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    • #26471


      I’d like to share my story from a different perspective. For my story, rather than talk about x dollars and telling the story from an event base level, I thought I’d rather share my story from the perspective of what is going in my head and what I’m feeling whilst I gamble. Why do I gamble? In the moment, when I gamble – it just happens. My mind will make an instantaneous decision. One minute, I’m talking to a friend; next minute, I’d place a bet on. Something will trigger me and the next thing you know, I’m gambling. I’m into online sports gambling, cfd trading and the casino, shifting from one to the other depending on my mood at the time. I’m in great pain right now because I have lost a lot of money. No gambler will realise they have a problem until they go bust. Upon reflection, I call it “the illusion of having control” – until the day you go bust. This illusion of having control will build back up after a period of non-gambling until another relapse occurs. Gambling for around 10 years now, I have gone bust probably 30 times over the last 4 years swearing after each time I will never gamble again. I understand now there are days when I feel like I’m in control is all but an illusion. I am a dollar away from my next bust. I don’t have control over gambling.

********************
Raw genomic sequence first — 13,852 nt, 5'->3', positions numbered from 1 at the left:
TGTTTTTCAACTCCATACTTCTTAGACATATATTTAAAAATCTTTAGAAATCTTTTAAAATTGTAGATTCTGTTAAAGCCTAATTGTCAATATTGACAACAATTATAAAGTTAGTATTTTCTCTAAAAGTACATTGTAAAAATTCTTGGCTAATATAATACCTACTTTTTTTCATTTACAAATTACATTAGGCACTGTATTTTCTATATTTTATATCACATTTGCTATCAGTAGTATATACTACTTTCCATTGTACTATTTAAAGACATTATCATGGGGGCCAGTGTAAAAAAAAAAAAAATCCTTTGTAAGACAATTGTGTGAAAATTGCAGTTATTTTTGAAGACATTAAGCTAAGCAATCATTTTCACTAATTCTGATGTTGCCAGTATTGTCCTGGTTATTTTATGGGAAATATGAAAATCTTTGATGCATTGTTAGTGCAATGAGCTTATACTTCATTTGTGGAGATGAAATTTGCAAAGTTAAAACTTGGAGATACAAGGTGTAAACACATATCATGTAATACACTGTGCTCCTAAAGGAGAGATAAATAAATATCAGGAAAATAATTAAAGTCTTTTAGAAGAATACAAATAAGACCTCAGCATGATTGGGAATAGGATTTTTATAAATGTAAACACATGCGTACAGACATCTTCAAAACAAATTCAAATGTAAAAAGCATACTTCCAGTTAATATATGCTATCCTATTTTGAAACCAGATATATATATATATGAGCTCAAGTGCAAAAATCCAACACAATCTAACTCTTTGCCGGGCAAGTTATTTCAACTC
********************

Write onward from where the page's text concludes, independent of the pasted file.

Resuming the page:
Understanding your triggers is one thing but understanding how my mind works and the thought patterns leading up to it is just as important. I have debts up to my ears and the more I think about it, the more pressure I feel. This pressure leads me vulnerable to gambling. Pressure can be created from debts, it can be created from the loses you’ve made, the expectation of where you should be in life financially, it can be created from a bad living environment or even basic everyday problems. These life pressures lead me to a point where I am susceptible to gambling. Pressure doesn’t cause me to gamble. But what it does do is make me vulnerable to my triggers because my mind is in the wrong state. The more I think about life, the more pressure I get. Avoiding triggers will partially solve the problem but not the root cause. The underlying root cause is still there waiting for the next trigger to start my gambling binge again. When I make that choice to gamble, that pressure is lifted, my mind slips into a dreamlike world where anything is possible. I am not addicted to the gambling act itself. I’m addicted to the state of mind or feeling that I get from gambling. A drug where suddenly all my problems seem to disappear. Where I could hit a winning steak and solve all my life issues, regardless of how improbable the odds are. That adrenaline rush when you’ve got massive coin on a game is like nothing else in the world. That “in the zone” or mental rush that you get cannot be studied and measured. You only get it when your own money is at stake. I laugh at gambling studies that study gambling in a controlled environment. Gamblers know when their own money is at stake. Your brain is not going to react the same way in a control environment vs you gambling with your own savings on the line.